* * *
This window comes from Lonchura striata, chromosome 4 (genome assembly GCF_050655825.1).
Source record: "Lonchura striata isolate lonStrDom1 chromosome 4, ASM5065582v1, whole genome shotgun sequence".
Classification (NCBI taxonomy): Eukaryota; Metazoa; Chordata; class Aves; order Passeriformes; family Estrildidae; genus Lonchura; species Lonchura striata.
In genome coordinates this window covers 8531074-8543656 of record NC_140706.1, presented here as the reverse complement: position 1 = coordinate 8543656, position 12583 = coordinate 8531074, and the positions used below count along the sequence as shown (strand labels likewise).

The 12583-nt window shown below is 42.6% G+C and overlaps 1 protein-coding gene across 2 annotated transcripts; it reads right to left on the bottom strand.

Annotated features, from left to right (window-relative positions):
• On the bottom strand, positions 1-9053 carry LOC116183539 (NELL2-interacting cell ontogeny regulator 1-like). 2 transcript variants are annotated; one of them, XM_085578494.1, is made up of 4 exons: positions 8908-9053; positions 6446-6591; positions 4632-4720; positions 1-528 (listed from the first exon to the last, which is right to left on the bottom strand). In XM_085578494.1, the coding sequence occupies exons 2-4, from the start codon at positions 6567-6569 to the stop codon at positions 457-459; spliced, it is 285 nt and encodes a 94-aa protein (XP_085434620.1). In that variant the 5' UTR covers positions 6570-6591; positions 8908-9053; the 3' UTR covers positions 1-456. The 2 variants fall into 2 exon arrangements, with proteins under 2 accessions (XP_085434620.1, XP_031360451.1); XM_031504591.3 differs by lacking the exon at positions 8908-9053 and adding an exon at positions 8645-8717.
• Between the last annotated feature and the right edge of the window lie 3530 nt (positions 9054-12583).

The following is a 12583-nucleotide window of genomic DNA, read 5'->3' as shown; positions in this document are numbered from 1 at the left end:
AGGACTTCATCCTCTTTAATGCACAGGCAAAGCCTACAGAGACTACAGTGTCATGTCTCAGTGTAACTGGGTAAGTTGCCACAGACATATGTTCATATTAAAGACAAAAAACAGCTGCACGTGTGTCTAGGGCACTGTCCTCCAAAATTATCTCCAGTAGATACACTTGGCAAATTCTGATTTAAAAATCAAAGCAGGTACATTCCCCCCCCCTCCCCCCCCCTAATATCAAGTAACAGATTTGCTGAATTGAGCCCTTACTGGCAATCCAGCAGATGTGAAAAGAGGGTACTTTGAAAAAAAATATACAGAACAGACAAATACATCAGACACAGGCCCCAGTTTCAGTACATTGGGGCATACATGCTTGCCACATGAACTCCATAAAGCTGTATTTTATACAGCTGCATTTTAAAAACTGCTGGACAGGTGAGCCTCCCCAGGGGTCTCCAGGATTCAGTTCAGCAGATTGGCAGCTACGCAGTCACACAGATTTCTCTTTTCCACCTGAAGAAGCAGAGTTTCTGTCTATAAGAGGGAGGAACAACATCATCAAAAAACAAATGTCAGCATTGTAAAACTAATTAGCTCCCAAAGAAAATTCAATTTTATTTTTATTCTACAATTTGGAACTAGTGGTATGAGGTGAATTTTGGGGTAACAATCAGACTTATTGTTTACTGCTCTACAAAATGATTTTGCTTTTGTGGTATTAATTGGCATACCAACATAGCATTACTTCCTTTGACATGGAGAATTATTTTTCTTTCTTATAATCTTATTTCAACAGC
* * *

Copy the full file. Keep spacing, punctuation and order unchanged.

This window comes from Lonchura striata, chromosome 4 (genome assembly GCF_050655825.1).
Source record: "Lonchura striata isolate lonStrDom1 chromosome 4, ASM5065582v1, whole genome shotgun sequence".
Classification (NCBI taxonomy): Eukaryota; Metazoa; Chordata; class Aves; order Passeriformes; family Estrildidae; genus Lonchura; species Lonchura striata.
In genome coordinates this window covers 8531074-8543656 of record NC_140706.1, presented here as the reverse complement: position 1 = coordinate 8543656, position 12583 = coordinate 8531074, and the positions used below count along the sequence as shown (strand labels likewise).

The 12583-nt window shown below is 42.6% G+C and overlaps 1 protein-coding gene across 2 annotated transcripts; it reads right to left on the bottom strand.

Annotated features, from left to right (window-relative positions):
• On the bottom strand, positions 1-9053 carry LOC116183539 (NELL2-interacting cell ontogeny regulator 1-like). 2 transcript variants are annotated; one of them, XM_085578494.1, is made up of 4 exons: positions 8908-9053; positions 6446-6591; positions 4632-4720; positions 1-528 (listed from the first exon to the last, which is right to left on the bottom strand). In XM_085578494.1, the coding sequence occupies exons 2-4, from the start codon at positions 6567-6569 to the stop codon at positions 457-459; spliced, it is 285 nt and encodes a 94-aa protein (XP_085434620.1). In that variant the 5' UTR covers positions 6570-6591; positions 8908-9053; the 3' UTR covers positions 1-456. The 2 variants fall into 2 exon arrangements, with proteins under 2 accessions (XP_085434620.1, XP_031360451.1); XM_031504591.3 differs by lacking the exon at positions 8908-9053 and adding an exon at positions 8645-8717.
• Between the last annotated feature and the right edge of the window lie 3530 nt (positions 9054-12583).

The following is a 12583-nucleotide window of genomic DNA, read 5'->3' as shown; positions in this document are numbered from 1 at the left end:
AGGACTTCATCCTCTTTAATGCACAGGCAAAGCCTACAGAGACTACAGTGTCATGTCTCAGTGTAACTGGGTAAGTTGCCACAGACATATGTTCATATTAAAGACAAAAAACAGCTGCACGTGTGTCTAGGGCACTGTCCTCCAAAATTATCTCCAGTAGATACACTTGGCAAATTCTGATTTAAAAATCAAAGCAGGTACATTCCCCCCCCCTCCCCCCCCCTAATATCAAGTAACAGATTTGCTGAATTGAGCCCTTACTGGCAATCCAGCAGATGTGAAAAGAGGGTACTTTGAAAAAAAATATACAGAACAGACAAATACATCAGACACAGGCCCCAGTTTCAGTACATTGGGGCATACATGCTTGCCACATGAACTCCATAAAGCTGTATTTTATACAGCTGCATTTTAAAAACTGCTGGACAGGTGAGCCTCCCCAGGGGTCTCCAGGATTCAGTTCAGCAGATTGGCAGCTACGCAGTCACACAGATTTCTCTTTTCCACCTGAAGAAGCAGAGTTTCTGTCTATAAGAGGGAGGAACAACATCATCAAAAAACAAATGTCAGCATTGTAAAACTAATTAGCTCCCAAAGAAAATTCAATTTTATTTTTATTCTACAATTTGGAACTAGTGGTATGAGGTGAATTTTGGGGTAACAATCAGACTTATTGTTTACTGCTCTACAAAATGATTTTGCTTTTGTGGTATTAATTGGCATACCAACATAGCATTACTTCCTTTGACATGGAGAATTATTTTTCTTTCTTATAATCTTATTTCAACAGC